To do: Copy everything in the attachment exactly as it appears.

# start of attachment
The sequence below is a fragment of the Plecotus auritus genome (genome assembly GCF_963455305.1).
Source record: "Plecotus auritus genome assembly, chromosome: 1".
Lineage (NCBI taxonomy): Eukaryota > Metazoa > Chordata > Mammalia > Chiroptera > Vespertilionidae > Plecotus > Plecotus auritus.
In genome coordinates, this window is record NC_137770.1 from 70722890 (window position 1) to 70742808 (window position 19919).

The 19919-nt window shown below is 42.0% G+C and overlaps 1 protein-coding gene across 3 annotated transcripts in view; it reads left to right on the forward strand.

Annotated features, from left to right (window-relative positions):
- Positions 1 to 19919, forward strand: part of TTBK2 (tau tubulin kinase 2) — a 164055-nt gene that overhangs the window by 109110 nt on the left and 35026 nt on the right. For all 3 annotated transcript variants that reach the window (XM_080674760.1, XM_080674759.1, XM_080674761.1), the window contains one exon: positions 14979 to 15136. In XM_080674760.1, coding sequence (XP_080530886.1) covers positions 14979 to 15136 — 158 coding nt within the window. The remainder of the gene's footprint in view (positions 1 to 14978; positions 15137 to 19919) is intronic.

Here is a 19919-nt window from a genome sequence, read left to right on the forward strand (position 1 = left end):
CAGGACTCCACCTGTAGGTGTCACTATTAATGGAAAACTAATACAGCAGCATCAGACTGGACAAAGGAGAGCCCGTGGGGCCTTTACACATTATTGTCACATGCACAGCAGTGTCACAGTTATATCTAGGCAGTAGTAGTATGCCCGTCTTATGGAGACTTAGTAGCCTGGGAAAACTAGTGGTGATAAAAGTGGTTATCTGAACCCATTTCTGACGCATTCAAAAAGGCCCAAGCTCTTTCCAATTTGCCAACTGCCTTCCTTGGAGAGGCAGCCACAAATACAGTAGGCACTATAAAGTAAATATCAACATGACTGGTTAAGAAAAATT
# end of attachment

The sequence below is a fragment of the Plecotus auritus genome (genome assembly GCF_963455305.1).
Source record: "Plecotus auritus genome assembly, chromosome: 1".
Lineage (NCBI taxonomy): Eukaryota > Metazoa > Chordata > Mammalia > Chiroptera > Vespertilionidae > Plecotus > Plecotus auritus.
In genome coordinates, this window is record NC_137770.1 from 70722890 (window position 1) to 70742808 (window position 19919).

The 19919-nt window shown below is 42.0% G+C and overlaps 1 protein-coding gene across 3 annotated transcripts in view; it reads left to right on the forward strand.

Annotated features, from left to right (window-relative positions):
- Positions 1 to 19919, forward strand: part of TTBK2 (tau tubulin kinase 2) — a 164055-nt gene that overhangs the window by 109110 nt on the left and 35026 nt on the right. For all 3 annotated transcript variants that reach the window (XM_080674760.1, XM_080674759.1, XM_080674761.1), the window contains one exon: positions 14979 to 15136. In XM_080674760.1, coding sequence (XP_080530886.1) covers positions 14979 to 15136 — 158 coding nt within the window. The remainder of the gene's footprint in view (positions 1 to 14978; positions 15137 to 19919) is intronic.

Here is a 19919-nt window from a genome sequence, read left to right on the forward strand (position 1 = left end):
CAGGACTCCACCTGTAGGTGTCACTATTAATGGAAAACTAATACAGCAGCATCAGACTGGACAAAGGAGAGCCCGTGGGGCCTTTACACATTATTGTCACATGCACAGCAGTGTCACAGTTATATCTAGGCAGTAGTAGTATGCCCGTCTTATGGAGACTTAGTAGCCTGGGAAAACTAGTGGTGATAAAAGTGGTTATCTGAACCCATTTCTGACGCATTCAAAAAGGCCCAAGCTCTTTCCAATTTGCCAACTGCCTTCCTTGGAGAGGCAGCCACAAATACAGTAGGCACTATAAAGTAAATATCAACATGACTGGTTAAGAAAAATT